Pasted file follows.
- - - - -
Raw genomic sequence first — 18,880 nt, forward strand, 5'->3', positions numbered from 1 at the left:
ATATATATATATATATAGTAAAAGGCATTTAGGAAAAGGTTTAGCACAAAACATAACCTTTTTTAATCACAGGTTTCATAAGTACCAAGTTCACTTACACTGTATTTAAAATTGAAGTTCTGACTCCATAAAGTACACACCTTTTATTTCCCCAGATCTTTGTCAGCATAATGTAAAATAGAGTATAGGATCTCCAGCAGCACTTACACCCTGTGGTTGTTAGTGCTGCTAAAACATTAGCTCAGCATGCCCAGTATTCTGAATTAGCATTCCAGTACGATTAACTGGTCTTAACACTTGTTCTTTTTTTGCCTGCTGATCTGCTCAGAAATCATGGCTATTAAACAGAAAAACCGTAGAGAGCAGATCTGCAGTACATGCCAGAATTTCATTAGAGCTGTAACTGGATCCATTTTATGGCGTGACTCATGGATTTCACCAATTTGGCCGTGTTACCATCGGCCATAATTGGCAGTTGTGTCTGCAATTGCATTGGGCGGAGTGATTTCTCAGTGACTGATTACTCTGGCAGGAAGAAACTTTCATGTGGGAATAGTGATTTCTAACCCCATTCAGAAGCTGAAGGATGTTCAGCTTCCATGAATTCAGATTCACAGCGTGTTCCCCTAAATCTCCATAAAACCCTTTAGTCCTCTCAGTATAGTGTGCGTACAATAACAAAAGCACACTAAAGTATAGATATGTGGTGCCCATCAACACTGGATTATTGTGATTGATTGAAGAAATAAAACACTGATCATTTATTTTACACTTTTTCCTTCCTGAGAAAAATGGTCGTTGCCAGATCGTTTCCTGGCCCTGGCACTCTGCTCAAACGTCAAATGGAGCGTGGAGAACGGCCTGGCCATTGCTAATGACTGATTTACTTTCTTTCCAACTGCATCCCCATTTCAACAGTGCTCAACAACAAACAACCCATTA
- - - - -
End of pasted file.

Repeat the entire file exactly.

Raw genomic sequence first — 18,880 nt, forward strand, 5'->3', positions numbered from 1 at the left:
ATATATATATATATATAGTAAAAGGCATTTAGGAAAAGGTTTAGCACAAAACATAACCTTTTTTAATCACAGGTTTCATAAGTACCAAGTTCACTTACACTGTATTTAAAATTGAAGTTCTGACTCCATAAAGTACACACCTTTTATTTCCCCAGATCTTTGTCAGCATAATGTAAAATAGAGTATAGGATCTCCAGCAGCACTTACACCCTGTGGTTGTTAGTGCTGCTAAAACATTAGCTCAGCATGCCCAGTATTCTGAATTAGCATTCCAGTACGATTAACTGGTCTTAACACTTGTTCTTTTTTTGCCTGCTGATCTGCTCAGAAATCATGGCTATTAAACAGAAAAACCGTAGAGAGCAGATCTGCAGTACATGCCAGAATTTCATTAGAGCTGTAACTGGATCCATTTTATGGCGTGACTCATGGATTTCACCAATTTGGCCGTGTTACCATCGGCCATAATTGGCAGTTGTGTCTGCAATTGCATTGGGCGGAGTGATTTCTCAGTGACTGATTACTCTGGCAGGAAGAAACTTTCATGTGGGAATAGTGATTTCTAACCCCATTCAGAAGCTGAAGGATGTTCAGCTTCCATGAATTCAGATTCACAGCGTGTTCCCCTAAATCTCCATAAAACCCTTTAGTCCTCTCAGTATAGTGTGCGTACAATAACAAAAGCACACTAAAGTATAGATATGTGGTGCCCATCAACACTGGATTATTGTGATTGATTGAAGAAATAAAACACTGATCATTTATTTTACACTTTTTCCTTCCTGAGAAAAATGGTCGTTGCCAGATCGTTTCCTGGCCCTGGCACTCTGCTCAAACGTCAAATGGAGCGTGGAGAACGGCCTGGCCATTGCTAATGACTGATTTACTTTCTTTCCAACTGCATCCCCATTTCAACAGTGCTCAACAACAAACAACCCATTA